Painting Below Zero

Notes on a Life in Art

By James Rosenquist; David Dalton
(Knopf Publishing Group, Hardcover, 9780307263421, 370pp.)

Publication Date: October 27, 2009

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Description
From James Rosenquist, one of our most iconic pop artists--along with Andy Warhol, Jim Dine, Claes Oldenburg, and Roy Lichtenstein--comes this candid and fascinating memoir. Unlike these artists, Rosenquist often works in three-dimensional forms, with highly dramatic shifts in scale and a far more complex palette, including grisaille and Day-Glo colors. A skilled traditional painter, he avoided the stencils and silk screens of Warhol and Lichtenstein. His vast canvases full of brilliant, surreally juxtaposed images would influence both many of his contemporaries and younger generations, as well as revolutionize twentieth-century painting.
Ronsequist writes about growing up in a tight-knit community of Scandinavian farmers in North Dakota and Minnesota in the late 1930s and early 1940s; about his mother, who was not only an amateur painter but, along with his father, a passionate aviator; and about leaving that flat midwestern landscape in 1955 for New York, where he had won a scholarship to the Art Students League. George Grosz, Edwin Dickinson, and Robert Beverly Hale were among his teachers, but his early life was a struggle until he discovered sign painting. He describes days suspended on scaffolding high over Broadway, painting movie or theater billboards, and nights at the Cedar Tavern with Willem de Kooning, Franz Kline, and the poet LeRoi Jones. His first major studio, on Coenties Slip, was in the thick of the new art world. Among his neighbors were Ellsworth Kelly, Robert Indiana, Agnes Martin, and Jack Youngerman, and his mentors Robert Rauschenberg and Jasper Johns.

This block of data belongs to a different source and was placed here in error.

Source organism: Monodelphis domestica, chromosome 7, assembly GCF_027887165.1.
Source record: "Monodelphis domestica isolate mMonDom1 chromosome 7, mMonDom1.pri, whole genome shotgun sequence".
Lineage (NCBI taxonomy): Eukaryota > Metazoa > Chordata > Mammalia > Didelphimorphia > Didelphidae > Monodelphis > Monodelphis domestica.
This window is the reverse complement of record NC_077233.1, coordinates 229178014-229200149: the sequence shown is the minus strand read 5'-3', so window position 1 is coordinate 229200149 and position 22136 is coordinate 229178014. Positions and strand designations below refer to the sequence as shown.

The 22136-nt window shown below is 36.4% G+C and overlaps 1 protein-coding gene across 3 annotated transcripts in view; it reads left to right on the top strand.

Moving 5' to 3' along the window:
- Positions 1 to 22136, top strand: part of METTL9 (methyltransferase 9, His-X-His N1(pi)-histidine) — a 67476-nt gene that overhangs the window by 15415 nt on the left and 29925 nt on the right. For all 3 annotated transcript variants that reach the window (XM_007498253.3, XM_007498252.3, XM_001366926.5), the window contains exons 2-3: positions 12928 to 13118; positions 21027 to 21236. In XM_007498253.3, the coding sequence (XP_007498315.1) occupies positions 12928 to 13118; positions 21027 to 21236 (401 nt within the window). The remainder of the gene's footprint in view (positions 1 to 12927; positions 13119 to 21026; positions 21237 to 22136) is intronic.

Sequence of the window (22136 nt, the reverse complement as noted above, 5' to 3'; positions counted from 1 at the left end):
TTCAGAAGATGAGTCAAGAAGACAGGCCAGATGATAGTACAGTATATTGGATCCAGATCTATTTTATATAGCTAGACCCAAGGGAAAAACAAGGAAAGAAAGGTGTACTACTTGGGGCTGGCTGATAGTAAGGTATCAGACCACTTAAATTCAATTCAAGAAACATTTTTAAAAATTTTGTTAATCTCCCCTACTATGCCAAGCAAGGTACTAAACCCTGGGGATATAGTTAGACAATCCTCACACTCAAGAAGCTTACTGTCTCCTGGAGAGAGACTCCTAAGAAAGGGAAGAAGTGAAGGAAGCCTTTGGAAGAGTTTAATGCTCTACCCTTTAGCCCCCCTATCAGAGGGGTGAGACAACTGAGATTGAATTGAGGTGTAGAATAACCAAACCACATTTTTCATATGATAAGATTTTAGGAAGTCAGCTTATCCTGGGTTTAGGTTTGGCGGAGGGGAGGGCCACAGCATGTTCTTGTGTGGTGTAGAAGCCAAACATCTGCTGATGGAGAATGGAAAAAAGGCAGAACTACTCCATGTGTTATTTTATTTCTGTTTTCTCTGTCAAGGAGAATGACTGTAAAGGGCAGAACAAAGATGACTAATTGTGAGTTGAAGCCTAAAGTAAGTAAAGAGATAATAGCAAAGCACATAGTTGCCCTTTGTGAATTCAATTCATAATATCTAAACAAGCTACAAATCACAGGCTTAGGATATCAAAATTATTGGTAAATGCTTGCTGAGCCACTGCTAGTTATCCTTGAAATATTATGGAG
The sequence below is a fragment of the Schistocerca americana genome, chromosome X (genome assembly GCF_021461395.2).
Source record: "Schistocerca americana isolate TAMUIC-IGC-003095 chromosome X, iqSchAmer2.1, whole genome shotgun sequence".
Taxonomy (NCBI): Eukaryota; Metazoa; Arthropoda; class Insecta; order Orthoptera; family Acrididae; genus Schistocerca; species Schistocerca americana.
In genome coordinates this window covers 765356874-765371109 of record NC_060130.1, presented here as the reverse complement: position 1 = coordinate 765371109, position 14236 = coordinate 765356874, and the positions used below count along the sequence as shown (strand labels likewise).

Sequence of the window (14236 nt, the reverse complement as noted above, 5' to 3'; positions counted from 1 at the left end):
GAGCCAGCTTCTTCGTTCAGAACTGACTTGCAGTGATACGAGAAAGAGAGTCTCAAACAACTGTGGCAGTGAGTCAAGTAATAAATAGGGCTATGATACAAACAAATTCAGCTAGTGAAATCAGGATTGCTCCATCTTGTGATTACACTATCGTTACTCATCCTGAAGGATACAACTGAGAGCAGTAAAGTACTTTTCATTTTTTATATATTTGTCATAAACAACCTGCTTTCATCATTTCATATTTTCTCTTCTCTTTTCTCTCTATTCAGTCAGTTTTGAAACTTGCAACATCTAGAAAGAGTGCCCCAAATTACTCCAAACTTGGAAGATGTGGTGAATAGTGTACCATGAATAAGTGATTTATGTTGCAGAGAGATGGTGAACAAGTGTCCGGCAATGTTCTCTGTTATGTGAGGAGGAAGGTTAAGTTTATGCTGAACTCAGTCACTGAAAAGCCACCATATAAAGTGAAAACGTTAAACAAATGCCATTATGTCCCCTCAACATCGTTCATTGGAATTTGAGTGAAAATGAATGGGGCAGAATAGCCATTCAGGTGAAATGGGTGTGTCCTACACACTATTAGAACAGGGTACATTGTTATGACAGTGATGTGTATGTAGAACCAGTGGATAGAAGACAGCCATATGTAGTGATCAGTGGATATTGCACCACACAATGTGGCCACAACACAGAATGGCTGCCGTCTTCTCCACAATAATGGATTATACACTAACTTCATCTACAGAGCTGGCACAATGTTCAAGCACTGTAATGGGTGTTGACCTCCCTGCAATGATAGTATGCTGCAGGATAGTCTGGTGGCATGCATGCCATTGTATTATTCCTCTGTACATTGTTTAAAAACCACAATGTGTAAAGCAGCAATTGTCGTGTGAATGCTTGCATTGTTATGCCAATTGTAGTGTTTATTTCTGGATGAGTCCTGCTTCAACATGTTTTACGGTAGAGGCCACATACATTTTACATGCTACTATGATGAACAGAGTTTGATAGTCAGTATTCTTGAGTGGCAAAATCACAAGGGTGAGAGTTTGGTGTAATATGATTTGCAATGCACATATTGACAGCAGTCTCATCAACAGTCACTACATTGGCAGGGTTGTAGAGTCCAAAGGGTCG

Rosenquist writes about his shows with the dealers Richard Bellamy, Ileana Sonnabend, and Leo Castelli, and about colorful collectors like Robert and Ethel Scull. We learn about the 1971 car crash that left his wife and son in a coma and his own life and work in shambles, his lobbying--along with Rauschenberg--for artists' rights in Washington D.C., and how he got his work back on track.
With his distinct voice, Roseqnuist writes about the ideas behind some of his major paintings, from the startling revelation that led to his first pop painting, "Zone, "to his masterpiece, "F-III, " a stunning critique of war and consumerism, to the cosmic reverie of "Star Thief.
"This is James Rosenquist's story in his own words--captivating and unexpected, a unique look inside the contemporary art world in the company of one of its most important painters.



About the Author
James Rosenquist was born in 1933 at Grand Forks, North Dakota. His family moved to Minneapolis in 1944 and he began to study art four years later. In 1955 he won a scholarship to the Art Students' League in New York, where he first met Robert Indiana, Jasper Johns, Robert Rauschenberg and Claes Oldenburg. During his first years at the school he painted small-format abstract paintings and worked part-time as a driver. His next job saw him made head billboard painter at the ArtKraft -Strauss Corporation; around that same time he produced his pivotal large-scale work President Elect by combining J.F.K.'s face with sex and automobile imagery. The rest is Pop Art history: Rosenquist's first one-man exhibition in 1962 at the Green Gallery sold out. Three years later he made what has come to be considered one of his most important works, the 26-meter-long F-111. In 1968 he was given his first retrospective by the National Gallery of Canada.

DAVID DALTON, a founding contributor of "Rolling Stone", is the author of books including "Piece of My Heart", "Faithfull with Marianne, "and "Bob's Brain: Decoding Dylan".
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